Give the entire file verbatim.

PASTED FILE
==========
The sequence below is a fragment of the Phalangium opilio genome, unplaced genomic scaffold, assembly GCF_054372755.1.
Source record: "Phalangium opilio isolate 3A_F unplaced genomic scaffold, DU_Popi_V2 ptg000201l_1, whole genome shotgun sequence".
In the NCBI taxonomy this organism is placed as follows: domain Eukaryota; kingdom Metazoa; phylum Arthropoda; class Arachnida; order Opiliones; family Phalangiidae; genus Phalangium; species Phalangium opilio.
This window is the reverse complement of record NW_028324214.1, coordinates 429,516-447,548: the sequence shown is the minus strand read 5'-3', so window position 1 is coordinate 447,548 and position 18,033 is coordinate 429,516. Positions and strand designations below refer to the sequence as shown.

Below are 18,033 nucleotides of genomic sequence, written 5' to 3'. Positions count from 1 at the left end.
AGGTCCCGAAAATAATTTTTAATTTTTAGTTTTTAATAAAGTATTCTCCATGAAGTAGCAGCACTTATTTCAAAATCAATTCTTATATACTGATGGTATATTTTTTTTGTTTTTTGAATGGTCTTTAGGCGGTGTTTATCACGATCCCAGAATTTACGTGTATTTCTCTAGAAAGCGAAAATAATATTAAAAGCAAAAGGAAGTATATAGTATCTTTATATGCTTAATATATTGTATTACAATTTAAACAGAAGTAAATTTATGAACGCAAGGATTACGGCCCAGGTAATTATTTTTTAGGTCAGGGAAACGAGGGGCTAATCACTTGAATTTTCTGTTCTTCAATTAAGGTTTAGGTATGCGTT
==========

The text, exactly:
The sequence below is a fragment of the Phalangium opilio genome, unplaced genomic scaffold, assembly GCF_054372755.1.
Source record: "Phalangium opilio isolate 3A_F unplaced genomic scaffold, DU_Popi_V2 ptg000201l_1, whole genome shotgun sequence".
In the NCBI taxonomy this organism is placed as follows: domain Eukaryota; kingdom Metazoa; phylum Arthropoda; class Arachnida; order Opiliones; family Phalangiidae; genus Phalangium; species Phalangium opilio.
This window is the reverse complement of record NW_028324214.1, coordinates 429,516-447,548: the sequence shown is the minus strand read 5'-3', so window position 1 is coordinate 447,548 and position 18,033 is coordinate 429,516. Positions and strand designations below refer to the sequence as shown.

Below are 18,033 nucleotides of genomic sequence, written 5' to 3'. Positions count from 1 at the left end.
AGGTCCCGAAAATAATTTTTAATTTTTAGTTTTTAATAAAGTATTCTCCATGAAGTAGCAGCACTTATTTCAAAATCAATTCTTATATACTGATGGTATATTTTTTTTGTTTTTTGAATGGTCTTTAGGCGGTGTTTATCACGATCCCAGAATTTACGTGTATTTCTCTAGAAAGCGAAAATAATATTAAAAGCAAAAGGAAGTATATAGTATCTTTATATGCTTAATATATTGTATTACAATTTAAACAGAAGTAAATTTATGAACGCAAGGATTACGGCCCAGGTAATTATTTTTTAGGTCAGGGAAACGAGGGGCTAATCACTTGAATTTTCTGTTCTTCAATTAAGGTTTAGGTATGCGTT